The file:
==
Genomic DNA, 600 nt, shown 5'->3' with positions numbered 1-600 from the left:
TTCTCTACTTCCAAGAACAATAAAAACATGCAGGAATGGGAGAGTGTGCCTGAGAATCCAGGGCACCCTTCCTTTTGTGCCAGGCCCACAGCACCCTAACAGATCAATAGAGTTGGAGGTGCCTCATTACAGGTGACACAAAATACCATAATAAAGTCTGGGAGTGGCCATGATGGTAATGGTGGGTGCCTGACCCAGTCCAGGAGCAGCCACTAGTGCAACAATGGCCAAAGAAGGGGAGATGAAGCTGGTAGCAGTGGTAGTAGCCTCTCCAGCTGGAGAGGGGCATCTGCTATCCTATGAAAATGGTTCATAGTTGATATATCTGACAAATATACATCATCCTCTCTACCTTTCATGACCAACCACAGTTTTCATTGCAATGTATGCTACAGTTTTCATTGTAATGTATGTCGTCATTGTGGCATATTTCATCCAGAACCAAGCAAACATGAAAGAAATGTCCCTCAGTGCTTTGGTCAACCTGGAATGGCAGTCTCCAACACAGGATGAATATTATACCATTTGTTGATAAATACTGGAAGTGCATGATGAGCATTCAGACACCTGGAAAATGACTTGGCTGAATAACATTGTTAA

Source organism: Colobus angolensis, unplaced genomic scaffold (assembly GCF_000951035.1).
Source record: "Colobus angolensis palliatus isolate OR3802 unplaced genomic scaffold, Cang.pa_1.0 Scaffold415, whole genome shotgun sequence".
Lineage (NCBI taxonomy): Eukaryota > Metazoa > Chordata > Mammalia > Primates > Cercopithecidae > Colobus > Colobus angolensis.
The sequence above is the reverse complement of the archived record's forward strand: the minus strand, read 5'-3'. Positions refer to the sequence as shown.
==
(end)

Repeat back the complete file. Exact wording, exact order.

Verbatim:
Genomic DNA, 600 nt, shown 5'->3' with positions numbered 1-600 from the left:
TTCTCTACTTCCAAGAACAATAAAAACATGCAGGAATGGGAGAGTGTGCCTGAGAATCCAGGGCACCCTTCCTTTTGTGCCAGGCCCACAGCACCCTAACAGATCAATAGAGTTGGAGGTGCCTCATTACAGGTGACACAAAATACCATAATAAAGTCTGGGAGTGGCCATGATGGTAATGGTGGGTGCCTGACCCAGTCCAGGAGCAGCCACTAGTGCAACAATGGCCAAAGAAGGGGAGATGAAGCTGGTAGCAGTGGTAGTAGCCTCTCCAGCTGGAGAGGGGCATCTGCTATCCTATGAAAATGGTTCATAGTTGATATATCTGACAAATATACATCATCCTCTCTACCTTTCATGACCAACCACAGTTTTCATTGCAATGTATGCTACAGTTTTCATTGTAATGTATGTCGTCATTGTGGCATATTTCATCCAGAACCAAGCAAACATGAAAGAAATGTCCCTCAGTGCTTTGGTCAACCTGGAATGGCAGTCTCCAACACAGGATGAATATTATACCATTTGTTGATAAATACTGGAAGTGCATGATGAGCATTCAGACACCTGGAAAATGACTTGGCTGAATAACATTGTTAA

Source organism: Colobus angolensis, unplaced genomic scaffold (assembly GCF_000951035.1).
Source record: "Colobus angolensis palliatus isolate OR3802 unplaced genomic scaffold, Cang.pa_1.0 Scaffold415, whole genome shotgun sequence".
Lineage (NCBI taxonomy): Eukaryota > Metazoa > Chordata > Mammalia > Primates > Cercopithecidae > Colobus > Colobus angolensis.
The sequence above is the reverse complement of the archived record's forward strand: the minus strand, read 5'-3'. Positions refer to the sequence as shown.